In order to be fully compliant with all four key areas of an effective dispute resolution mechanism under the Action 14 minimum standard, Latvia signed and ratified the Multilateral Instrument (MLI). Through this instrument, a number of its tax treaties have been or will be modified to fulfil the requirements under the Action 14 minimum standard. Where treaties will not be modified, upon entry into force of the MLI, Latvia reported that it intends to update all of its tax treaties to be compliant with the requirements under the Action 14 minimum standard via bilateral negotiations. Such bilateral negotiations have already been initiated or are envisaged to be initiated for all of those treaties.
Latvia meets the Action 14 minimum standard concerning the prevention of disputes. It has in place a bilateral Advance Pricing Agreement (APA) program. This APA program also enables taxpayers to request roll-back of bilateral APAs and such roll-backs are granted in practice.
Availability and access to MAP
Latvia meets some of the requirements regarding the availability and access to MAP under the Action 14 minimum standard. It provides access to MAP in all eligible cases, although it has since 1 September 2018 not received any MAP requests concerning the application of anti-abuse provisions. However, Latvia does not have in place a documented bilateral consultation or notification process for those situations in which its competent authority considers the objection raised by taxpayers in a MAP request as not justified. Finally, Latvia has not yet published its guidance on the availability of MAP and how it applies this procedure in practice although it has issued detailed procedural rules on the conduct of MAP with other Member States of the European Union (EU), arising from the implementation of Council Directive (EU) 2017/1852 of 10 October 2017 on tax dispute resolution mechanisms in the EU.
Resolution of MAP cases
The number of MAP cases Latvia closed in 2016 through 2019 is higher than the number of all cases started in those years. Further, as noted above, Latvia ensured that all old cases, i.e., pre-2016 cases were resolved by the end of 2019. During these years, MAP cases were on average closed within a timeframe of 24 months (which is the pursued average for resolving MAP cases received on or after 1 January 2016), as the average time necessary was 6.54 months. However, the average time taken to resolve attribution/allocation cases was higher than 24 months and the average time taken to resolve all cases outside of the grouped 197 cases mentioned above was higher than 24 months. Further, Latvia’s competent authority took more than 24 months to resolve several pre-2016 cases in the unilateral stage. On this basis, it has been stated that Latvia should closely monitor whether its existing resources will ensure that pending and future MAP cases are resolved in a timely, efficient, and effective manner.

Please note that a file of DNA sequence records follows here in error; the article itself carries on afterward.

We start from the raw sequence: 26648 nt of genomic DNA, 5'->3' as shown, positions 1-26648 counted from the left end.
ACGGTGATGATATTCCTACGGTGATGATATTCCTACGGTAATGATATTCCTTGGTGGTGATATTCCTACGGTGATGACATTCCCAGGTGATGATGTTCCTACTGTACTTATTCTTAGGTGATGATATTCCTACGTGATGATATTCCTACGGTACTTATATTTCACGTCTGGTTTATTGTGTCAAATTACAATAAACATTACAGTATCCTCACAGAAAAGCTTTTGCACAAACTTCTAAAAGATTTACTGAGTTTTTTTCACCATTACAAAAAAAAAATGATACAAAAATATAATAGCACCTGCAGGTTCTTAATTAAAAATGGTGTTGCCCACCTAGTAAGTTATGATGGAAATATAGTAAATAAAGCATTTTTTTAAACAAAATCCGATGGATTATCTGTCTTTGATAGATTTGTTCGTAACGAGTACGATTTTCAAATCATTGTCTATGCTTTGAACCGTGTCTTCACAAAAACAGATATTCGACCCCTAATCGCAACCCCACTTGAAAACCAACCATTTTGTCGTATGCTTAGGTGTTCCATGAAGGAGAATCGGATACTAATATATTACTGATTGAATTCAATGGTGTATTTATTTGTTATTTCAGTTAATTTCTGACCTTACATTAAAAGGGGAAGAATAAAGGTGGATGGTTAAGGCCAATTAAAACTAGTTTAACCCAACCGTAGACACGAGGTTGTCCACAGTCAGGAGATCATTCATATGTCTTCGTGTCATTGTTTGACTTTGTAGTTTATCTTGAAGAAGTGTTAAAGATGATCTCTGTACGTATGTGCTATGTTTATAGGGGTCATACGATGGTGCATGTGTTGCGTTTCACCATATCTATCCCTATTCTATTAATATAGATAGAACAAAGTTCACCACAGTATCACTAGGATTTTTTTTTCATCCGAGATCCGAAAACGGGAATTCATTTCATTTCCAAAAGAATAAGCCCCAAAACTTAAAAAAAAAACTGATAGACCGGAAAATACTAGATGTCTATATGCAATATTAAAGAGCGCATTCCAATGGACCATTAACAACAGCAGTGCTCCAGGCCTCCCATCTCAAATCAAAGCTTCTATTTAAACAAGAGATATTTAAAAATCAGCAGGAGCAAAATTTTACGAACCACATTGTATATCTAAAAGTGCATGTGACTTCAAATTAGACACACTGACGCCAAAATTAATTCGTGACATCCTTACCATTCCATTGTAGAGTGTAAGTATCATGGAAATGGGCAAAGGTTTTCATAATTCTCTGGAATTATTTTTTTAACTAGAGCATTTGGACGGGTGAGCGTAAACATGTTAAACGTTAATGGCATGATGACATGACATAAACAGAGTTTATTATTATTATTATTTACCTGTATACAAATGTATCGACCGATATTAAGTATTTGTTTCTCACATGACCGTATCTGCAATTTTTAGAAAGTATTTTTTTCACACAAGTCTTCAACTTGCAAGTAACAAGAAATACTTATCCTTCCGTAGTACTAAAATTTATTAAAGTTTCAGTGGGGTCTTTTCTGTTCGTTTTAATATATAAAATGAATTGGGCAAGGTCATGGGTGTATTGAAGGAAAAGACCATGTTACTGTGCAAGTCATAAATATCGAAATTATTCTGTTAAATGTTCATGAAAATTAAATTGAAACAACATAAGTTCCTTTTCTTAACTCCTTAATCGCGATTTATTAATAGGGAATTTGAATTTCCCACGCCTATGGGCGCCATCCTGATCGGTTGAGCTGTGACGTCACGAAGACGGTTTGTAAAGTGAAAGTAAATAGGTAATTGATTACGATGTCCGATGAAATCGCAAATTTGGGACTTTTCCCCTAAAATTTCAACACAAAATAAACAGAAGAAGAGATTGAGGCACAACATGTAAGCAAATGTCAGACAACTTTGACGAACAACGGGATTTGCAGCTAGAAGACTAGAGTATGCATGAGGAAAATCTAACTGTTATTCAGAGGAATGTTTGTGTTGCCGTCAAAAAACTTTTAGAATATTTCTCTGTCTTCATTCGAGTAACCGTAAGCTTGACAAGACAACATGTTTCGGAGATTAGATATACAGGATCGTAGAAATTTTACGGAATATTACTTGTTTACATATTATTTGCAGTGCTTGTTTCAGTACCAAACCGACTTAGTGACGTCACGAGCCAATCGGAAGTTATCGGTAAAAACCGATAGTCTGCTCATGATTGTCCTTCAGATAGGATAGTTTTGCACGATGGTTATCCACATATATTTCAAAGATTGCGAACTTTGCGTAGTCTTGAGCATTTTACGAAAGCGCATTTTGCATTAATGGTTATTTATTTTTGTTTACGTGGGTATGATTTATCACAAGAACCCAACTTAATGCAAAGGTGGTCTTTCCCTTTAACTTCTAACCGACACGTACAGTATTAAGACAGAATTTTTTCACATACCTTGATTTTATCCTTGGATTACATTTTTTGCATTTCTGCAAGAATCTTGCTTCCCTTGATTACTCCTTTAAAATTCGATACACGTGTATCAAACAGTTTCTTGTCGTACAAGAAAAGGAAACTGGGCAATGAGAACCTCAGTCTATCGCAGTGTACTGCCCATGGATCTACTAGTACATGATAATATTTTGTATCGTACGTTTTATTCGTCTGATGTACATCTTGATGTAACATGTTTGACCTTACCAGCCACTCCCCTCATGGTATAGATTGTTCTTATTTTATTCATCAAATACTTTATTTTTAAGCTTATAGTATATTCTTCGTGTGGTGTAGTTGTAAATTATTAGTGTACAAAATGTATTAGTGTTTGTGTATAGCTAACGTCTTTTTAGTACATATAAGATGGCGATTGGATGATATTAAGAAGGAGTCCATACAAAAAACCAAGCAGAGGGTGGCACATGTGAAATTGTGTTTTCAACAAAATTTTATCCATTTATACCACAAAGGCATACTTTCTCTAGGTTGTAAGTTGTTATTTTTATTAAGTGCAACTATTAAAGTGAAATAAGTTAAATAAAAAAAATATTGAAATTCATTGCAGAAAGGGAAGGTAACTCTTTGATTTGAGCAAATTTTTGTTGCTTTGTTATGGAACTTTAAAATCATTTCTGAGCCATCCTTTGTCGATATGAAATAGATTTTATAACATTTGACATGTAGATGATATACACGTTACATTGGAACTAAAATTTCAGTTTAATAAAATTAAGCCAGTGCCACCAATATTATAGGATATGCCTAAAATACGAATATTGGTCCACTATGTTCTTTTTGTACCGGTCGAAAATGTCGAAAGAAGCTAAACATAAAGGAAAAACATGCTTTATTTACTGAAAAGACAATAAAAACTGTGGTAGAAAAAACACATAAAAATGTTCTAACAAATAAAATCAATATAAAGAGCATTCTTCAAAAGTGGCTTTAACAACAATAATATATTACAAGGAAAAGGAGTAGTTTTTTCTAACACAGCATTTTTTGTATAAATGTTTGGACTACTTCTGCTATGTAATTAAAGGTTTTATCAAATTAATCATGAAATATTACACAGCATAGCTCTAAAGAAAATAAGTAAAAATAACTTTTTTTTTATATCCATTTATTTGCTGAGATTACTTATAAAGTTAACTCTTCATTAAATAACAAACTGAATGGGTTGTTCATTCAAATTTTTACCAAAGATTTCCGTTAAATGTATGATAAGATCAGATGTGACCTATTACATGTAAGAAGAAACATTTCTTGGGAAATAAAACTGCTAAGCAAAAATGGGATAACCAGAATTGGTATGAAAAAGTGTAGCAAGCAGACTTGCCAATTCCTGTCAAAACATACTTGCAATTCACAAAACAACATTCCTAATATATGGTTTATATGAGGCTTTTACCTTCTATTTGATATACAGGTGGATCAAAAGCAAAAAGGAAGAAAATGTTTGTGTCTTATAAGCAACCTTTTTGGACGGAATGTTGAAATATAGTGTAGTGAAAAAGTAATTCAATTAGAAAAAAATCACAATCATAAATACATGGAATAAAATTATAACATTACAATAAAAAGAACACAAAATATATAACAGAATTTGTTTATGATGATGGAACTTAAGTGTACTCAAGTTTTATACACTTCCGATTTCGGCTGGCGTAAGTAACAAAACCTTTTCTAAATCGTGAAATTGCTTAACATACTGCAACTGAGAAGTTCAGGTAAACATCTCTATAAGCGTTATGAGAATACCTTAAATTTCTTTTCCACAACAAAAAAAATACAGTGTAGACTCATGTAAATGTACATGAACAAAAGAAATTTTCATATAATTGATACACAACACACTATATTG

Furthermore, Latvia meets almost all the other requirements under the Action 14 minimum standard in relation to the resolution of MAP cases. Latvia’s competent authority operates fully independently from the audit function of the tax authorities and adopts a pragmatic approach to resolve MAP cases in an effective and efficient manner. However, the performance indicators used for the evaluation of staff in charge of MAP are based on the maintained amounts of tax revenues, although no issues have surfaced during the period under review.
Implementation of MAP agreements
After review, it is stated that Latvia also meets the Action 14 minimum standard with respect to the implementation of MAP agreements and the competent authority in Latvia monitors such implementation.
In a post-BEPS world, where multinational enterprises (MNEs) face tremendous pressures and scrutiny from tax authorities, the release of Latvia’s Stage 2 peer review report represents the continued recognition and importance of the need to achieve tax certainty for cross-border transactions of MNEs. While increased scrutiny is expected to significantly increase the risk of double taxation, the fact that tax authorities may be subject to review by their peers should be seen by MNEs as a positive step to best ensure access to an effective and timely mutual agreement process.
For additional information with respect to this Alert, please contact the following:
Ernst & Young Baltic SIA, Riga